Feeds
70%

Four 1TB hard drives on test

A quartet of desktop drives compared

Choosing a cloud hosting partner with confidence

The software appears to predate the Hitachi buyout of the IBM hard drive business as it is identified as IBM Ftool but it works perfectly and does a top job.

You might be tempted to use the AAM (Automatic Acoustic Management) slider control to back off the Performance default and head to the Quiet end of the scale, but we advise that you leave well alone. Although the Hitachi 7K1000 is the noisiest hard drive in this round-up it is still virtually silent.

The test PC that we used to run the hard drives was built around a passively cooled Abit IP35 Pro motherboard with a quiet Zalman cooler on the Intel Core 2 Quad Q6600 CPU. The MSI NX8800GT graphics card and Enermax Liberty 620W power supply are also relatively quiet pieces of hardware, and in practice all fours hard drives were effectively silent when they were idling. When the drives were working away during our benchmark tests they were audible but the difference between the quietest drive – the WD, at 27dBa - and the Hitachi's 32dBa was less significant than the 5dBA may suggest.

Hitachi 7K1000

Click for full-size image

The biggest contribution to the ambient noise level was Windows Vista as it keeps your hard drive ticking away almost non-stop. Where XP allows the drive to idle silently between jobs, Vista seems determined to keep the drive busy indexing its contents ceaselessly.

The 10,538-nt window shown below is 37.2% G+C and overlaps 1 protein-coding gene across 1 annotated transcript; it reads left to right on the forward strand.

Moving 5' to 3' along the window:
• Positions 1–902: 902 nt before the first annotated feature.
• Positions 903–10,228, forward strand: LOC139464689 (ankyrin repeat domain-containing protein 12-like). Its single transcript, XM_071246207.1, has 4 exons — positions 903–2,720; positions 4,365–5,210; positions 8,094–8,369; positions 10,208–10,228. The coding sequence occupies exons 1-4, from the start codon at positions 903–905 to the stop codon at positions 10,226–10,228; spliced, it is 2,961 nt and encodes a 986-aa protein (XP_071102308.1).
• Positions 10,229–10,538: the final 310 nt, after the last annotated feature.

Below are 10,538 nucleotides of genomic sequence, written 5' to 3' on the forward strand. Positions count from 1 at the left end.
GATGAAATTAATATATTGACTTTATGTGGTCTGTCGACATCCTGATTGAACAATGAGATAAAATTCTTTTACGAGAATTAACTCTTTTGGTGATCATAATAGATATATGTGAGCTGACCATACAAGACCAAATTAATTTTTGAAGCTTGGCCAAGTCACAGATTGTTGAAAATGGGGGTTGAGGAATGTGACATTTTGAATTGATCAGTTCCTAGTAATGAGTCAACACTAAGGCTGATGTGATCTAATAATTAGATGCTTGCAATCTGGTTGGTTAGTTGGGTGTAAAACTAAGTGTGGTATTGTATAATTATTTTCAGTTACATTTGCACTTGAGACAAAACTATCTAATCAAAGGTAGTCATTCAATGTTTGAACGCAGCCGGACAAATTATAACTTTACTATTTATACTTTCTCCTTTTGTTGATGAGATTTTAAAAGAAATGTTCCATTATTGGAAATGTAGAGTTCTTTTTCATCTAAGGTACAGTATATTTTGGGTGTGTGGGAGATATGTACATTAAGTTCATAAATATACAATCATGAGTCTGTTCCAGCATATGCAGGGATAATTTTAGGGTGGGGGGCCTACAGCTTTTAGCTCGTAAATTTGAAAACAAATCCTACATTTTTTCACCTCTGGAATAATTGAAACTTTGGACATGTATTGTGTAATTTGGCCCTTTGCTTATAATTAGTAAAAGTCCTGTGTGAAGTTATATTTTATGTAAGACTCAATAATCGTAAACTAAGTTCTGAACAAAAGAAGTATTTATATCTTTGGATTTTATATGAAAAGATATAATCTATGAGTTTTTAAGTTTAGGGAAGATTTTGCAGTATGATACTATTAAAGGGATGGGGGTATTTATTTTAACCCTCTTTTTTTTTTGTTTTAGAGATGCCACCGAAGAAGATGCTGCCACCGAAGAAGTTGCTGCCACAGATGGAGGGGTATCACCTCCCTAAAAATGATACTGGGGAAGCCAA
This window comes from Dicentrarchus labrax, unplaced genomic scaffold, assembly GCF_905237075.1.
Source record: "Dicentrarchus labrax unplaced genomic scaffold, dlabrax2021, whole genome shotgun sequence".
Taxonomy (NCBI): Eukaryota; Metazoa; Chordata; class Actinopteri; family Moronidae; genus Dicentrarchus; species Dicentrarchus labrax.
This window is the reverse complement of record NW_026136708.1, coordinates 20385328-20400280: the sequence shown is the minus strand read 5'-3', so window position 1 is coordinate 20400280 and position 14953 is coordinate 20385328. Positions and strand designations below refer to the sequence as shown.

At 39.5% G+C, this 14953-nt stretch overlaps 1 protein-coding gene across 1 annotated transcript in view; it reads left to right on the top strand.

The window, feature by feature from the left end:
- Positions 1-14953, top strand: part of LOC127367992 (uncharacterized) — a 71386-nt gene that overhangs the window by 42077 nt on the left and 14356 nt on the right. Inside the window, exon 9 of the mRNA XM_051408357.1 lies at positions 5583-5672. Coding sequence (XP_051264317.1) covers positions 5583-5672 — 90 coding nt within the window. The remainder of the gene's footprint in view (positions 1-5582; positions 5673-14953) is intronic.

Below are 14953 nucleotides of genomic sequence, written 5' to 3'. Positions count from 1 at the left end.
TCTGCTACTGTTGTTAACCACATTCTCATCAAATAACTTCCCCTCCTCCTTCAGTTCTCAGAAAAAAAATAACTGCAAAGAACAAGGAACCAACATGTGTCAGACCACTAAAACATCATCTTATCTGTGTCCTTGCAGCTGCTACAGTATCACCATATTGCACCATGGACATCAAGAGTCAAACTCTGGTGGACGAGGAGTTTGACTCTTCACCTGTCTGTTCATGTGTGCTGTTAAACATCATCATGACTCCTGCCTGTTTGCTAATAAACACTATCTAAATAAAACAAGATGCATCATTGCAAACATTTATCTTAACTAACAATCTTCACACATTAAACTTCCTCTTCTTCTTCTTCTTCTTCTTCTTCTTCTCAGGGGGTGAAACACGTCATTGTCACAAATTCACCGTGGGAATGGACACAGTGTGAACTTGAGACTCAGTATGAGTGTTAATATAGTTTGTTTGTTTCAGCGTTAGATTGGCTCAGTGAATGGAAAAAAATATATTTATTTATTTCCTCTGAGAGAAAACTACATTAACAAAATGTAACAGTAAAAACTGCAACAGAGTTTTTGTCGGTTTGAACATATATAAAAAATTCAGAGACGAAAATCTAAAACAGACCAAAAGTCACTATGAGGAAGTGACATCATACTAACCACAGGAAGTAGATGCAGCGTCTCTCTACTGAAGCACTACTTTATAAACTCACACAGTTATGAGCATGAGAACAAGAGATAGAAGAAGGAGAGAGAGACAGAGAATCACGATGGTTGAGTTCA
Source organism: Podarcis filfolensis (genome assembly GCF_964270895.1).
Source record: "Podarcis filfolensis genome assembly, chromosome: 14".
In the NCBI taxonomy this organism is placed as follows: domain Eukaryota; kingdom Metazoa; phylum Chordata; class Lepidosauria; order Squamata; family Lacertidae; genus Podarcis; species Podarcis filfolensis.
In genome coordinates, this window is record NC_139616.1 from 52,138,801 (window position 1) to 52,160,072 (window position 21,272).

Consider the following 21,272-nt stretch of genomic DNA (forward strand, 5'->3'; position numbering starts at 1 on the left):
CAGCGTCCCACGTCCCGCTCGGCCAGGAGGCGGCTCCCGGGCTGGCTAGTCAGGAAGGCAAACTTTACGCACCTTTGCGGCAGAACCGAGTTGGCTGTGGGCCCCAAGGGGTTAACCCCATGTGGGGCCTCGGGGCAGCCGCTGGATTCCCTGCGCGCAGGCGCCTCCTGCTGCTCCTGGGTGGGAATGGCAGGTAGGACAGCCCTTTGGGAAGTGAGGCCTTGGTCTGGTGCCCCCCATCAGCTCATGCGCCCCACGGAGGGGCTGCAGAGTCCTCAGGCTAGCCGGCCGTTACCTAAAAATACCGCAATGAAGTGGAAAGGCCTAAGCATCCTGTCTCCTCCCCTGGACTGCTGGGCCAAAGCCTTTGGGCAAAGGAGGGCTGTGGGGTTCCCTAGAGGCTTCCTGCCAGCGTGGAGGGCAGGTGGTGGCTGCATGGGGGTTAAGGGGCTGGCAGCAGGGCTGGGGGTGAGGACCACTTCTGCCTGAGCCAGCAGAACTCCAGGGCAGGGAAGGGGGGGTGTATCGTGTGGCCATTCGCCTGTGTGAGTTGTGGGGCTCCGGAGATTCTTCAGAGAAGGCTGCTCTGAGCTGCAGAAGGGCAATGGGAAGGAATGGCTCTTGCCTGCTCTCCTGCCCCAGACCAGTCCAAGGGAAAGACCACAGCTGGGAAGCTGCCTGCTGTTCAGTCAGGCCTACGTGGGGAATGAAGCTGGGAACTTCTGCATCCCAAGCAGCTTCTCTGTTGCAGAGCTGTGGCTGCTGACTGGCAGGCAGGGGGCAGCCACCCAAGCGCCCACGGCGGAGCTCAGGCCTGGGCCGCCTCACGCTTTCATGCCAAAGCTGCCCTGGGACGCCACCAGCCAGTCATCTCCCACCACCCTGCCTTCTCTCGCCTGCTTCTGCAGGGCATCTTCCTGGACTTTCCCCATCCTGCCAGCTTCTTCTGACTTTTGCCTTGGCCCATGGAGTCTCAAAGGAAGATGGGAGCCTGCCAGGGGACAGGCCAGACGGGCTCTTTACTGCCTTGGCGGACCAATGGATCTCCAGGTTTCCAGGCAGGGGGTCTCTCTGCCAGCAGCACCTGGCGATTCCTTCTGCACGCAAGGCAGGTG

To test the drives we installed Vista Ultimate Edition SP1 on each drive in turn and then used each of the other three drives as a data drive.

The Hitachi set a decent benchmark for performance as a standalone drive in PCMark05 and also as a data drive when we ran HD Tach 3. File transfers within the Hitachi were faster than the Seagate and Western Digital but a fair amount slower than the Samsung. With the Hitachi as the Windows drive, we saw fast transfer times with the Samsung and Seagate as data drives. However, the Western Digital lagged. When the Hitachi was used as a data drive it performed at a very similar rate with all three drives but the performance was middling.

If you fancy a Hitachi 7K1000 we suggest you use it as your main Windows drive and not as a secondary data drive.

Website security in corporate America

More from The Register

next story
Man buys iPHONE 6 and DROPS IT to SMASH on PURPOSE
Yarrrgh! 'Tis Antipodean insanity, ye crazy swab
Oi, Tim Cook. Apple Watch. I DARE you to tell me, IN PERSON, that it's secure
State attorney demands Apple CEO bows the knee to him
4K-ing excellent TV is on its way ... in its own sweet time, natch
For decades Hollywood actually binned its 4K files. Doh!
Your chance to WIN the WORLD'S ONLY HANDHELD ZX SPECTRUM
Reg staff not allowed to enter, god dammit
Phones 4u website DIES as wounded mobe retailer struggles to stay above water
Founder blames 'ruthless network partners' for implosion
Monitors monitor's monitoring finds touch screens have 0.4% market share
Not four. Point four. Count yer booty again, Microsoft
DARPA-backed jetpack prototype built to make soldiers run faster
4 Minute Mile project hatched to speed up tired troops
prev story

Whitepapers

Secure remote control for conventional and virtual desktops
Balancing user privacy and privileged access, in accordance with compliance frameworks and legislation. Evaluating any potential remote control choice.
WIN a very cool portable ZX Spectrum
Win a one-off portable Spectrum built by legendary hardware hacker Ben Heck
Intelligent flash storage arrays
Tegile Intelligent Storage Arrays with IntelliFlash helps IT boost storage utilization and effciency while delivering unmatched storage savings and performance.
High Performance for All
While HPC is not new, it has traditionally been seen as a specialist area – is it now geared up to meet more mainstream requirements?
Beginner's guide to SSL certificates
De-mystify the technology involved and give you the information you need to make the best decision when considering your online security options.